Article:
Sierra history: Charles McGlashan’s amazing escape from death |

Sierra history: Charles McGlashan’s amazing escape from death

Bucker plows were a risky method for removing snow.
Courtesy Nevada Historical Society |

TAHOE-TRUCKEE, Calif. — Ever since the transcontinental railroad was constructed over Donner Pass in the late 1860s, Sierra Nevada railroad crews have fought blizzards, avalanches, accidents and derailments.

Despite their best efforts, there have been overwhelming storms that have blockaded the railroad for days, even weeks at a time.

Keeping the line open is a perilous job and not for the faint of heart.

Charles F. McGlashan is considered the patriarch of Truckee and was the longtime editor of “The Truckee Republican” newspaper.

During a severe snowstorm in January 1880, he climbed aboard a Central Pacific snowplow to see firsthand how railroad men removed snow.

The account of his near-fatal experience was published as “A Fearful Ride (on a Snow Plow)” in the Republican.


Although this event happened 135 years ago, it is still a thrilling story. Before the mid-1880s and development of the rotary snowplow, engine crews called snow-clearing efforts a “suicide run.”

Pushing a massive plow shaped like a wedge through deep drifts at high speed could mean instant death. Powered by eight to 12 locomotives at full throttle, the bucker plow would often plunge into the first drift at speeds in excess of 40 miles-per-hour.

Hitting the dense snowpack was like ramming into a pile of bricks. Derailments were common as were shattered windshields smashed by flying chunks of ice.

McGlashan wrote: “Of late years no headlights are placed on the plows. From the moment the whistles indicate start, all in front is profound darkness. There is no limit to the speed of a snowplow train, and when flying into the teeth of a hurricane, it is impossible to face the darting snow granules, which cut and sting the eyes like needle points. Up over the plow come huge masses of snow which sometimes seem ready to bury one.”

A great sense of adventure ran deep through Charles McGlashan. On that stormy night in 1880, he went looking for action on a snowplow and found it: “Every throttle was wide open and each engine working under a full head of steam. The speed was something alarming. It not only cleared the track of snow, but also caused the engines to shoot clear through a long woodshed and far out into the storm and darkness.”


At this point the engines had to reverse to a protected location to refuel. Bucker plows derailed when backed up so it was uncoupled and left standing on the track while the engines went back to wood up.

The darkness was so intense that only the engineer of the first locomotive knew that the plow had been detached.

McGlashan described the confusion among the men working in the dark. He wrote, “While the engines were wooding up, another crew of men had come down and were standing inside the plow. But when the men heard engines coming they realized that a frightful collision would occur when the speeding train struck the (stranded) plow.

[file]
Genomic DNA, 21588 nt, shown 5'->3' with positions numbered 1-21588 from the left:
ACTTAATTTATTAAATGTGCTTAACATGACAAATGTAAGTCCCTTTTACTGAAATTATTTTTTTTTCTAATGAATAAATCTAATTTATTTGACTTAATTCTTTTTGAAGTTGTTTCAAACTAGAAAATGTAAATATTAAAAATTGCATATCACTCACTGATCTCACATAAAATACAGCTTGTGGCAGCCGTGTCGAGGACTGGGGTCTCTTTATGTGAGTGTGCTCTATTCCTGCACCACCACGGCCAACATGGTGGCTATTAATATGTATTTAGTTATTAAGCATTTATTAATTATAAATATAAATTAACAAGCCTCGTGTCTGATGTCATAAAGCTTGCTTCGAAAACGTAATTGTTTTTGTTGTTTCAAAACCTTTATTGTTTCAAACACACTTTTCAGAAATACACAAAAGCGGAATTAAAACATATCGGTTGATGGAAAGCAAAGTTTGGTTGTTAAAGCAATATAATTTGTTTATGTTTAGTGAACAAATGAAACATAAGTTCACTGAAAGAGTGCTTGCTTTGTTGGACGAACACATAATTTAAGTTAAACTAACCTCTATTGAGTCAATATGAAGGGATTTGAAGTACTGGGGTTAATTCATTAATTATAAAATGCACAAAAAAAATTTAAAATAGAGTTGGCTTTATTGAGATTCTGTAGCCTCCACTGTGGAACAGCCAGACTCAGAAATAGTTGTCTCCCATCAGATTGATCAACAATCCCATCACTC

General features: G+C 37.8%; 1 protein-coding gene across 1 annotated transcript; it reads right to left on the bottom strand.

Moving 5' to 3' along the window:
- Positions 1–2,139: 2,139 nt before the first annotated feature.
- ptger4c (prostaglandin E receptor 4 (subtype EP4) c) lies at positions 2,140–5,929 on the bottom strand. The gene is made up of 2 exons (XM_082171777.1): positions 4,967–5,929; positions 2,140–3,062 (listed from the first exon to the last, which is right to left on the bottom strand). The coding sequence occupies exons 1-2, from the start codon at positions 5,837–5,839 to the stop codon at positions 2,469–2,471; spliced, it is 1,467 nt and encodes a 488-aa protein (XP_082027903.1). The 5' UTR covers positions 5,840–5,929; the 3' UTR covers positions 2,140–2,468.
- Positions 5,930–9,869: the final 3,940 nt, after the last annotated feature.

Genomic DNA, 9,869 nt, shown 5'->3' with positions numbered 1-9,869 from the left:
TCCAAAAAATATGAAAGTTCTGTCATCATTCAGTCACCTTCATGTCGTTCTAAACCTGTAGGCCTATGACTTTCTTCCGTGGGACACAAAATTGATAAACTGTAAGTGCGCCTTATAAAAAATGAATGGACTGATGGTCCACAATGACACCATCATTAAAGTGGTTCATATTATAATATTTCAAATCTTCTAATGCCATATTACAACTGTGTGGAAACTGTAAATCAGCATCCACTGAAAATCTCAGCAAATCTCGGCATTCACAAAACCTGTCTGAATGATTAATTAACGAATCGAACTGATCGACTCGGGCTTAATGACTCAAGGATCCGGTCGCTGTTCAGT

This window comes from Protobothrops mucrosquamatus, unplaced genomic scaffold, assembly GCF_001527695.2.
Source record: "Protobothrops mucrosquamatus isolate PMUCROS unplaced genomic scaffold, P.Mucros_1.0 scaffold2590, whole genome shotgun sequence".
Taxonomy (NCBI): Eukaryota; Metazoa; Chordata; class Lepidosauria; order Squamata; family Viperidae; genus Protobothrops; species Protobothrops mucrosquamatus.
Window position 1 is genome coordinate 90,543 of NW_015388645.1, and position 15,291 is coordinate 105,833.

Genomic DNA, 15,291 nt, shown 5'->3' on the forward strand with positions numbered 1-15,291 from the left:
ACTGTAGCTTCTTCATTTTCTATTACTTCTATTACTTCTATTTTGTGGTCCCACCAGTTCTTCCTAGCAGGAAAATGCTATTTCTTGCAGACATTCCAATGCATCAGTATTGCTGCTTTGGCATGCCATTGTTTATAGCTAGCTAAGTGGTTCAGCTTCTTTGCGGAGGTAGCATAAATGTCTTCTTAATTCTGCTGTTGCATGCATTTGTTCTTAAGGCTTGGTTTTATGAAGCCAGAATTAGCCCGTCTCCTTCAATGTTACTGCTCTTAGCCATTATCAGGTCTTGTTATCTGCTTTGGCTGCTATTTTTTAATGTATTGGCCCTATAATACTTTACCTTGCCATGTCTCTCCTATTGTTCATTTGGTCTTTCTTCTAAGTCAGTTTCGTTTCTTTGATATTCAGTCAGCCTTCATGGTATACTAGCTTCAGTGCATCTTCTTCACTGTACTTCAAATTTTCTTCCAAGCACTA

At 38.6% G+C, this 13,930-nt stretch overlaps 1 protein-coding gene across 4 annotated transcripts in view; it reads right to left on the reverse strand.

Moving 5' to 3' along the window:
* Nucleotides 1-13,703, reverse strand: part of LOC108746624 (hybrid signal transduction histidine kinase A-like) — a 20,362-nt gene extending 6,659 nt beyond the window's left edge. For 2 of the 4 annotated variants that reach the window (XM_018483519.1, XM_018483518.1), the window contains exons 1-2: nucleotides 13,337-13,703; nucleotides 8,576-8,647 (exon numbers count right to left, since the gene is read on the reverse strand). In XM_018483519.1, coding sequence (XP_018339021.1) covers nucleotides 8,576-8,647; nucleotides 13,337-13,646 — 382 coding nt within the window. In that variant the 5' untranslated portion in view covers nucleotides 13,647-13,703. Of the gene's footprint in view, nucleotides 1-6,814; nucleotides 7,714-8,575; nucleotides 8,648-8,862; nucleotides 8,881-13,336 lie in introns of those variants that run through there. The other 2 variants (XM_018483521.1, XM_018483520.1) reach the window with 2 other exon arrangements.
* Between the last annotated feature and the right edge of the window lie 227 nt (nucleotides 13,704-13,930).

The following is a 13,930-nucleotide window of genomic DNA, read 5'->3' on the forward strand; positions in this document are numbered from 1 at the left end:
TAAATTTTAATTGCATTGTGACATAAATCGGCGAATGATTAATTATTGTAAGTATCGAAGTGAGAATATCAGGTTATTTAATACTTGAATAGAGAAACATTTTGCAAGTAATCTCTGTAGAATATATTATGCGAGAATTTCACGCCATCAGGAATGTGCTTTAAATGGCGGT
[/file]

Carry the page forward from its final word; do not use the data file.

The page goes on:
“With a rush for the door of the snowplow, each one endeavored to jump out into the snow by the side of the track. But the banks thrown up by the plow were from four to six feet in height and one could not spring upon them from the door. It was necessary to climb an iron ladder on the rear of the plow and to jump from there. One by one the six men in the car climbed the ladder and escaped.”

Once out, the crewmen scrambled to get a safe distance before the impending collision.

McGlashan happened to be the last man in line. He had just grasped the top rung of the ladder as the first engine struck. It crashed so violently into the snowplow that the force propelled the plow down the tracks as if “shot from a cannon.”


Upon impact, all engines shifted wheels into reverse, but McGlashan never managed to escape. He wrote: “(I was) knocked from the ladder and struck some portion of the forward engine. In a twinkling I was rolled and crumpled in all conceivable shapes between the engines and the clean-shaven snow wall left by the plow. Perfectly conscious, I was nevertheless as helpless as a straw in a threshing machine.”

People who survive violent car wrecks or other near-death experiences often tell how the event itself seemed to happen in slow motion, giving time to consider the nature of mortality.

So it was with McGlashan as the screeching engines rolled over him in the darkness.

“Indeed, the principal thought at such a moment is a wonderful appreciation of the majestic power of a ten-wheel, fifty-ton locomotive,” he wrote. “Jammed and twisted and whirled and dragged, one has time to wish that a friendly squeeze of the cylinder head or a sudden clash of the walking beam would end the agony, rather than the cruel wheels should close the scene.”

But somehow Charles McGlashan survived unhurt, with no damage other than a torn overcoat.

Tahoe historian Mark McLaughlin is a nationally published author and professional speaker. His award-winning books are available at local stores or at Reach him at Check out Mark’s blog:

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